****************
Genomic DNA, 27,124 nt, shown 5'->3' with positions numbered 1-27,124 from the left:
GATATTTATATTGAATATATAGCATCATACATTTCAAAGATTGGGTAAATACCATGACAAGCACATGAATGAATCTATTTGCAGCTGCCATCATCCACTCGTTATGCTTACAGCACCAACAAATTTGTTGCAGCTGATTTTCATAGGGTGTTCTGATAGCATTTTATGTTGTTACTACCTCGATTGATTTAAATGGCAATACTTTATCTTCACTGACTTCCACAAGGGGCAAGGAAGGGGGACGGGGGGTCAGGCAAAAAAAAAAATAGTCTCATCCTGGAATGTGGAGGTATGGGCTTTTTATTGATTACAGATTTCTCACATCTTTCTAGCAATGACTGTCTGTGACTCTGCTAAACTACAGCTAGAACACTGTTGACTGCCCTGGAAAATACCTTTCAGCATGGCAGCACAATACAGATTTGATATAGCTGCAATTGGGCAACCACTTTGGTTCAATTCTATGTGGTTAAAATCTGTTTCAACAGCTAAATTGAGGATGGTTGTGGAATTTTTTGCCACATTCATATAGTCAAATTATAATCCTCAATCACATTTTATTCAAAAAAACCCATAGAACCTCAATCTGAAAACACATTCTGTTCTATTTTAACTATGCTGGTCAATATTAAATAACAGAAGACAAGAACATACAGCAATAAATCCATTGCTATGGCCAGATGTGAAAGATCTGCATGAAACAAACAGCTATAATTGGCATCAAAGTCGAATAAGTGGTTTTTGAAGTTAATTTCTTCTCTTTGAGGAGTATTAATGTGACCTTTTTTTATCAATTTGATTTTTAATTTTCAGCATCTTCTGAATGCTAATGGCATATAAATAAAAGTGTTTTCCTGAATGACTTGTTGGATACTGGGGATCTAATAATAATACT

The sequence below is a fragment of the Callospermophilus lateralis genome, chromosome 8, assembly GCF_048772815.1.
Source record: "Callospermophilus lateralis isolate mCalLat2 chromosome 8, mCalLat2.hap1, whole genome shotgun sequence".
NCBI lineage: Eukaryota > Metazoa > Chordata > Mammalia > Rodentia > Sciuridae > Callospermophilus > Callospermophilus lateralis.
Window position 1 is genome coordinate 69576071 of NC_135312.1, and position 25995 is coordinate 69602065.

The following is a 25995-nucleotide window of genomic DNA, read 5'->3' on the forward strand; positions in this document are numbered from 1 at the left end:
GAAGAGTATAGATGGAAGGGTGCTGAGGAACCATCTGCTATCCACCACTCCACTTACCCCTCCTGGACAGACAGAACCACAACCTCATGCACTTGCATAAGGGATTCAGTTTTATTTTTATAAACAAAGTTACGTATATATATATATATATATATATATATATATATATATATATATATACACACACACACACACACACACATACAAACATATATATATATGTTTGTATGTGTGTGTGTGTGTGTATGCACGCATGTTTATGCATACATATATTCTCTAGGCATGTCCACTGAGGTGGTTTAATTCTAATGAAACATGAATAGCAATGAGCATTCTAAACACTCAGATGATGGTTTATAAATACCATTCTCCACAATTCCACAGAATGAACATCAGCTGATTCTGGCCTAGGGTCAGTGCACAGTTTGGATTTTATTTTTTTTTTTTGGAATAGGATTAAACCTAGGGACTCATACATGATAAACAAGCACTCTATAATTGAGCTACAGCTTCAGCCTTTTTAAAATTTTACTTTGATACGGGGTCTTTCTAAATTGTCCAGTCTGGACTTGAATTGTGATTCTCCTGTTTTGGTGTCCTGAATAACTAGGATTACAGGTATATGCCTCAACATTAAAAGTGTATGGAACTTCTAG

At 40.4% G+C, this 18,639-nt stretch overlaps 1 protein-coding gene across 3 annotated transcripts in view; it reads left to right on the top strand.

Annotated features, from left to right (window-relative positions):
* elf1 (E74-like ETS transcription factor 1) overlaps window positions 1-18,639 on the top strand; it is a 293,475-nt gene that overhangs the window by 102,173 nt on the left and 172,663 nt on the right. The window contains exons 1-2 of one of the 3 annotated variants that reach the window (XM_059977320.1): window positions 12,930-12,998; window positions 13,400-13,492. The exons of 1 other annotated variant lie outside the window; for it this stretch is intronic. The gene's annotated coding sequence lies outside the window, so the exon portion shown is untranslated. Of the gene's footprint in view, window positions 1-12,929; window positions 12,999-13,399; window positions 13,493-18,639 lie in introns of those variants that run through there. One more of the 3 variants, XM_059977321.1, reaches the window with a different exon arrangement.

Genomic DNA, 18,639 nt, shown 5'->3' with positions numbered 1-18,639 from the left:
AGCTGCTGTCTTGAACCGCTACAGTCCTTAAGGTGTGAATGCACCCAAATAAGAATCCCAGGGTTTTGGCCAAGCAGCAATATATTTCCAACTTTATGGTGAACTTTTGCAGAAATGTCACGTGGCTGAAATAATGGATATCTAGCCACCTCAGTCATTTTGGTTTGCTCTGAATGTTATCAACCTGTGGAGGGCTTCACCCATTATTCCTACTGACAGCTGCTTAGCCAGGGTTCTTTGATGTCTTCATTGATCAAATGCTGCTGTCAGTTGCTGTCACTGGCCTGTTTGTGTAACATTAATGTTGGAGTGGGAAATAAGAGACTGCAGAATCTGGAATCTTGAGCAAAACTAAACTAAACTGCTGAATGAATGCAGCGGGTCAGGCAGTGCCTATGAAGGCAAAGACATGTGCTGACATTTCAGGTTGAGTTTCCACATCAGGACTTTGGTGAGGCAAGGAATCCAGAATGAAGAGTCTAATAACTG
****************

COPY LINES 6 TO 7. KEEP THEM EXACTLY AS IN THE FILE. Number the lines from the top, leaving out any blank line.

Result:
Window position 1 is genome coordinate 69576071 of NC_135312.1, and position 25995 is coordinate 69602065.

The following is a 25995-nucleotide window of genomic DNA, read 5'->3' on the forward strand; positions in this document are numbered from 1 at the left end: